ReducedLottery works like this:

    Initialize the lottery pool with all queues
    while lottery pool is not empty:
        Run lottery based on queue priority to get a queue who wins the jackpot
        Short poll SQS to see if the selected queue is empty
        if the selected queue is not empty:
            return queue
            Remove this queue from the lottery pool
    Reset the lottery pool with all queues
    Return whatever queue who wins the jackpot

The beauty of ReducedLottery:

  • It prefers higher priority queues, as higher priority queues get more lottery tickets and have
    higher chances to win the jackpot. Thus, requirement 1 is fulfilled.
  • It uses randomness to avoid starvation. Lower priority queues still have chance to win the jackpot.
    Thus, requirement 2 is fulfilled.
  • If the selected queue is empty, SQS will automatically let task worker long poll on the queue,
    avoiding sending too many requests (short polls). Thus, requirement 3 is fulfilled.
  • It excludes known empty queues from the lottery pool. Only when all queues are empty can it returns
    an empty queue. So, it’s unlikely to long poll on an empty queue. Thus, requirement 4 is fulfilled.


There are two types of settings, worker config and queue config.

Worker config

Settings are specified in settings modules, including AWS confidentials, queues config, queue selection
algorithm, …

Settings modules are loaded in such order:

  • kale.default_settings
  • the module specified via KALE_SETTINGS_MODULE environment variable

Here’s an example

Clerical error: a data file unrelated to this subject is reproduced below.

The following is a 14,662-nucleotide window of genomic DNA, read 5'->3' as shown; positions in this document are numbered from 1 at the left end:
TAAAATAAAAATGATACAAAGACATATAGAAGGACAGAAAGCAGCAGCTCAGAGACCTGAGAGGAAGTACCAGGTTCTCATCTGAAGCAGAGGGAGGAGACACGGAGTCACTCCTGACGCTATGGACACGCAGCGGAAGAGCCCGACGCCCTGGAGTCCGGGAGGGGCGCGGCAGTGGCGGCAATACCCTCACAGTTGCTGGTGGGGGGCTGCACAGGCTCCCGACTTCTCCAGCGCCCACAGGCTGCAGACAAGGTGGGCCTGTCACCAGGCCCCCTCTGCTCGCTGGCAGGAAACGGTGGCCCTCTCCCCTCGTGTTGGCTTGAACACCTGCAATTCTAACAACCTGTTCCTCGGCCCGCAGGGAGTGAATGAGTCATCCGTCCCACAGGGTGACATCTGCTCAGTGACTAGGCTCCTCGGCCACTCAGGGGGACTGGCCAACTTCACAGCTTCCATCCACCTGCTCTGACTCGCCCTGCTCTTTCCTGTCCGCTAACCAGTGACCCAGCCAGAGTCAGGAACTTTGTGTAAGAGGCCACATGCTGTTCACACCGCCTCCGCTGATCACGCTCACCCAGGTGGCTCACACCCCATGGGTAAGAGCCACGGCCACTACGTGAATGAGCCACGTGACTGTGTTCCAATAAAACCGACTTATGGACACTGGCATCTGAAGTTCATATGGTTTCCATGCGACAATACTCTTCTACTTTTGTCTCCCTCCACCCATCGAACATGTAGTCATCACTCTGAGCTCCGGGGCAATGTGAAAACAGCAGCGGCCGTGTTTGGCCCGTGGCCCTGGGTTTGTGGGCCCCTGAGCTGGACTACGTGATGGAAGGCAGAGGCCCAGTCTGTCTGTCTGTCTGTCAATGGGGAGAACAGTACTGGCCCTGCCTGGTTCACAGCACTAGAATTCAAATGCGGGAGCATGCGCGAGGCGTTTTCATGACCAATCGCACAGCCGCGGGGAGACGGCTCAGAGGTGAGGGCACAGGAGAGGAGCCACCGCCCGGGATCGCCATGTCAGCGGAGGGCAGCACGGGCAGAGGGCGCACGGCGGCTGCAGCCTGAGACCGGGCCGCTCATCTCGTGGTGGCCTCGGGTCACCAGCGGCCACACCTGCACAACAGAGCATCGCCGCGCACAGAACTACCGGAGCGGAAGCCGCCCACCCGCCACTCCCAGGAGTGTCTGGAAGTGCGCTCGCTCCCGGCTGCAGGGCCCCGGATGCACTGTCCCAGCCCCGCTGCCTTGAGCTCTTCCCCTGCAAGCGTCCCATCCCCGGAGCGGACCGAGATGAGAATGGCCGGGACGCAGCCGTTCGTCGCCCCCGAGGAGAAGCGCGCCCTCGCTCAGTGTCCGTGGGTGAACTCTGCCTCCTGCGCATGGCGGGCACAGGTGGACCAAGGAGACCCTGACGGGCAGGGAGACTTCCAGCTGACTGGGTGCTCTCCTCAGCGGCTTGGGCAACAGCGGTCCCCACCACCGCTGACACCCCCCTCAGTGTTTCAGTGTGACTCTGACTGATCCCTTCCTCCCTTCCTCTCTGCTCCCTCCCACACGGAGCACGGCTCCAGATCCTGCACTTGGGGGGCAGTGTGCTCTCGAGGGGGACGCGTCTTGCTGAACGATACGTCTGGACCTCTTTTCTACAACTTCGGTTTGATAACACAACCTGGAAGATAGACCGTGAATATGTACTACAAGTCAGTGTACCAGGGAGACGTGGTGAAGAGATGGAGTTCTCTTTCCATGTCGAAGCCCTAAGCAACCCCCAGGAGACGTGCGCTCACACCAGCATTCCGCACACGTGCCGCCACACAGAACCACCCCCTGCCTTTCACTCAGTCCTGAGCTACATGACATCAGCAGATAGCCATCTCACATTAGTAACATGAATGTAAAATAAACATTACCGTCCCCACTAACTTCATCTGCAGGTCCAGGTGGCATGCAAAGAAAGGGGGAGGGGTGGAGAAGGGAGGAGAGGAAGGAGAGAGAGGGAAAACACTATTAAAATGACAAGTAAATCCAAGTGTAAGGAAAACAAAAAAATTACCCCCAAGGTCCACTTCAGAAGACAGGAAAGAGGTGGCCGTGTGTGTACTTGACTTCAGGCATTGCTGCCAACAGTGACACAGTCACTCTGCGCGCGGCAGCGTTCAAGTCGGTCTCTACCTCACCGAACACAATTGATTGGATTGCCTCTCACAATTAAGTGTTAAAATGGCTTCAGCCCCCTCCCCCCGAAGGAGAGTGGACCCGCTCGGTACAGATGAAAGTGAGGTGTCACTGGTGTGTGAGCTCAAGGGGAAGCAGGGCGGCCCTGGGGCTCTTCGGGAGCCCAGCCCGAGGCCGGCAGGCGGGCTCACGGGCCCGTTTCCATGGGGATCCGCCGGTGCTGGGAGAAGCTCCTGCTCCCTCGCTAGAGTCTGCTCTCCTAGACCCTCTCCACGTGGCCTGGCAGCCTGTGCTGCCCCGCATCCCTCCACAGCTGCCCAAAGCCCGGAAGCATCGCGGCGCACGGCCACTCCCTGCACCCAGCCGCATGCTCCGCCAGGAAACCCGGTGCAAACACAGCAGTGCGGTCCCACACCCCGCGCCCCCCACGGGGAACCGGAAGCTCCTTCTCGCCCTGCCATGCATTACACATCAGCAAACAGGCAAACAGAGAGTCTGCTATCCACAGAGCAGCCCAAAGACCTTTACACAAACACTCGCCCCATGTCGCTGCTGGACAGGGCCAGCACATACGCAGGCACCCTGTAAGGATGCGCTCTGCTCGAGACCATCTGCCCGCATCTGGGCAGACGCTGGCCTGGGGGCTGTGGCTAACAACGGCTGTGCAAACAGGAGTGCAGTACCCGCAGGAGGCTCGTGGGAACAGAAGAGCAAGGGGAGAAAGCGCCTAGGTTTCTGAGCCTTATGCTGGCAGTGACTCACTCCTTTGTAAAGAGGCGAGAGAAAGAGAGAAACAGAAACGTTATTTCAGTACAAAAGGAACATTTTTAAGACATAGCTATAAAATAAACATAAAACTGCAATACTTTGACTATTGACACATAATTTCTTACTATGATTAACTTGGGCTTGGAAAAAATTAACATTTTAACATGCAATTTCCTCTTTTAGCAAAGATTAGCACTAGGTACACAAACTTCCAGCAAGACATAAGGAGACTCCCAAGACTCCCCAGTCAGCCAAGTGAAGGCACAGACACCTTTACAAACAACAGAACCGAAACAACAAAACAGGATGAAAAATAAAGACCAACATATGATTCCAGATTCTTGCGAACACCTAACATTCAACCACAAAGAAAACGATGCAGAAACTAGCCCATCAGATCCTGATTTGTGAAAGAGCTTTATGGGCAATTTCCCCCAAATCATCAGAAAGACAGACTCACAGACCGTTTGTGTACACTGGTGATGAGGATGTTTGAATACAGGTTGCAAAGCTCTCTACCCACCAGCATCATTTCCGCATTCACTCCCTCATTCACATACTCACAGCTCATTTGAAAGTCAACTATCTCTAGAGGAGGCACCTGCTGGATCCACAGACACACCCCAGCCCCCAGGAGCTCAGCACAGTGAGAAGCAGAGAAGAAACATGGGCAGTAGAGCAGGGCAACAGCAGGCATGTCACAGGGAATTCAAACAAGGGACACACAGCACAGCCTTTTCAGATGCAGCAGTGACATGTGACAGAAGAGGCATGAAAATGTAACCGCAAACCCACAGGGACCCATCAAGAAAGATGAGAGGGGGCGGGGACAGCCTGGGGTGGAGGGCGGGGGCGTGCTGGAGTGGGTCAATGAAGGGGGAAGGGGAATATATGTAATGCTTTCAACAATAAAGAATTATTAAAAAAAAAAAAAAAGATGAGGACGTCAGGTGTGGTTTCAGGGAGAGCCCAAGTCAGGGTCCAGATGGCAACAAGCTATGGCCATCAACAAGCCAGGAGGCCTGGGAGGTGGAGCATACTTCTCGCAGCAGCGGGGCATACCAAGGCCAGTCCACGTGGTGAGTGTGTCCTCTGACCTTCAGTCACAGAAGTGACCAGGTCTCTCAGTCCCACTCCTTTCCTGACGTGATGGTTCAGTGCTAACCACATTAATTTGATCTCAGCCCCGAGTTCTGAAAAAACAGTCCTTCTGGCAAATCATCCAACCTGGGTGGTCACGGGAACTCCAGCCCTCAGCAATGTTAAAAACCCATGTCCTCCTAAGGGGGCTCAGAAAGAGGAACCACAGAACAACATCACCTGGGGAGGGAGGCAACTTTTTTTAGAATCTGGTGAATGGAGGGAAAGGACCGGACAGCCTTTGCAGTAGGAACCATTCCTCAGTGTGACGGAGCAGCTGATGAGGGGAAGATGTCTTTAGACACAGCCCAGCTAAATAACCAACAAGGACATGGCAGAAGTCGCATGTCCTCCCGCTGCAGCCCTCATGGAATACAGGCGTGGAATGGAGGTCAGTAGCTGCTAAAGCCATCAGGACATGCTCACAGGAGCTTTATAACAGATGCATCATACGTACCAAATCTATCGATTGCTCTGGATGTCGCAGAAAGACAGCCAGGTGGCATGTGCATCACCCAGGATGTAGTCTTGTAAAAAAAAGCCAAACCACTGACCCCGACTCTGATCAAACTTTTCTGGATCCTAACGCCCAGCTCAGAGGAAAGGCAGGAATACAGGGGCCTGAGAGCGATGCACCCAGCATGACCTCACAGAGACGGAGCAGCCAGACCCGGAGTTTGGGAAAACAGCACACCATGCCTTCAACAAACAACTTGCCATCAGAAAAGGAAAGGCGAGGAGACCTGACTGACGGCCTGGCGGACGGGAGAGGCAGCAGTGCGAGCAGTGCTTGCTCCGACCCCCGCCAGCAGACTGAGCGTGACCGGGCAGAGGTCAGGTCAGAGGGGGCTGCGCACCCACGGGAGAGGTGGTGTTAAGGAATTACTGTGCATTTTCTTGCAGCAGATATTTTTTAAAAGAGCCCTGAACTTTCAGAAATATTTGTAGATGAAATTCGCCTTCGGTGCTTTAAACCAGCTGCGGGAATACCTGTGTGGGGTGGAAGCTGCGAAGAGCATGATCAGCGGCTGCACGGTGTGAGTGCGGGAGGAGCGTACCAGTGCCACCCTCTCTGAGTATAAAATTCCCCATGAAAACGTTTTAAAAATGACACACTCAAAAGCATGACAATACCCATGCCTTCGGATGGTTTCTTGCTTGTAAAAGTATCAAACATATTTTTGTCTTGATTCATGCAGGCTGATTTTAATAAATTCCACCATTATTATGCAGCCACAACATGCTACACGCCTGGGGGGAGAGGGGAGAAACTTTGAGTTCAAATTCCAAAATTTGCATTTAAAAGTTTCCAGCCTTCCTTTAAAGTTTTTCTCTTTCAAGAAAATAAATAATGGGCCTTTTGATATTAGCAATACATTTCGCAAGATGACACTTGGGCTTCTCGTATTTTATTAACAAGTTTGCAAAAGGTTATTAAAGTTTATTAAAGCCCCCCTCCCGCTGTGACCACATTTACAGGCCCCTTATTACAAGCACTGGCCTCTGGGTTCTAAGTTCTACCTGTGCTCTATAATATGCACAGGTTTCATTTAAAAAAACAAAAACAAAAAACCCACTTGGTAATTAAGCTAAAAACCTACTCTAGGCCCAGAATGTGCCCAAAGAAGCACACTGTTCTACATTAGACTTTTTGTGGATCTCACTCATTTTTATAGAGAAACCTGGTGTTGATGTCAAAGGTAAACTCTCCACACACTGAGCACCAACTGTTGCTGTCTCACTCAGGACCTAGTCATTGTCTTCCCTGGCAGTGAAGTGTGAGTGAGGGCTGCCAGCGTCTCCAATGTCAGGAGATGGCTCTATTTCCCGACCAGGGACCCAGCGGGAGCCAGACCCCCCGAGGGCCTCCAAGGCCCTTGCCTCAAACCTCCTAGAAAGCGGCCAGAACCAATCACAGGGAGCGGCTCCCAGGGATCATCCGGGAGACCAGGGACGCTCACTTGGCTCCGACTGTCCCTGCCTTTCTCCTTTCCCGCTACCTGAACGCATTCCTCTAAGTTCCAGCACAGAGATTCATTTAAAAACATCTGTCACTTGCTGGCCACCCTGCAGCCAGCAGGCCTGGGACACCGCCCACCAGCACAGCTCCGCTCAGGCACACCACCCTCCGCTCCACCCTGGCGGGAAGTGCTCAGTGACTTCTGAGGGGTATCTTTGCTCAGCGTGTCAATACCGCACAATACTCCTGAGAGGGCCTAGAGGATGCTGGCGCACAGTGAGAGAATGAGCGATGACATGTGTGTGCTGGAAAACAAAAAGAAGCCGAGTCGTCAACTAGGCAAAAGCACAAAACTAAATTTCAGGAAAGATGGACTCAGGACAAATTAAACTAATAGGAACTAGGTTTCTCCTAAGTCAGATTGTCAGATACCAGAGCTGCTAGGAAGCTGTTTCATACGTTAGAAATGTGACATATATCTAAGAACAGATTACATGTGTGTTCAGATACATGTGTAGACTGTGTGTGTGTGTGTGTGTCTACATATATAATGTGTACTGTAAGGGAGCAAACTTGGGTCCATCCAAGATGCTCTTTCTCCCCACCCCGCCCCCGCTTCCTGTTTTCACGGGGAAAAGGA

import os

    AWS_REGION = 'us-west-2'

    # Production settings
    # (use this for prod to talk to Amazon SQS)


    # Development settings
    # (use this for dev to talk to ElasticMQ, which is SQS emulator)

    # Using elasticmq to emulate SQS locally

    QUEUE_CONFIG = 'taskworker/queue_config.yaml'

    # SQS limits per message size, bytes
    # It can be set anywhere from 1024 bytes (1KB), up to 262144 bytes (256KB).
    # See http://aws.amazon.com/sqs/faqs/
    SQS_TASK_SIZE_LIMIT = 256000

    QUEUE_SELECTOR = 'kale.queue_selector.ReducedLottery'

Settings in the later modules overwrite those in the early-loaded modules.

Queue config

All queues and their properties are in a queues config yaml file whose path is specified in the above
settings modules.

Here’s an example

    # task SLA: 60/10 = 6 seconds
        name: high_priority
        priority: 100
        batch_size: 10
        visibility_timeout_sec: 60
        long_poll_time_sec: 1
        num_iterations: 10

    # task SLA: 60 / 10 = 6 seconds
        name: default
        priority: 40
        batch_size: 10
        visibility_timeout_sec: 60
        long_poll_time_sec: 1
        num_iterations: 5

    # task SLA: 60 / 10 = 6 seconds
        name: low_priority
        priority: 5
        batch_size: 10
        visibility_timeout_sec: 60
        long_poll_time_sec: 5
        num_iterations: 5

How to implement a distributed task worker system using Kale

Install kale

From source code

python setup.py install

Using pip (from github repo)

# Put this in requirements.txt, then run
#    pip install -r requirements.txt

# If you want the latest build

# Or put this if you want a specific commit

# Run from command line

pip install -e git+https://github.com/Nextdoor/ndkale.git#egg=ndkale

(We’ll upload the package to PyPI soon.)

Example implementation

See code in the example/ directory.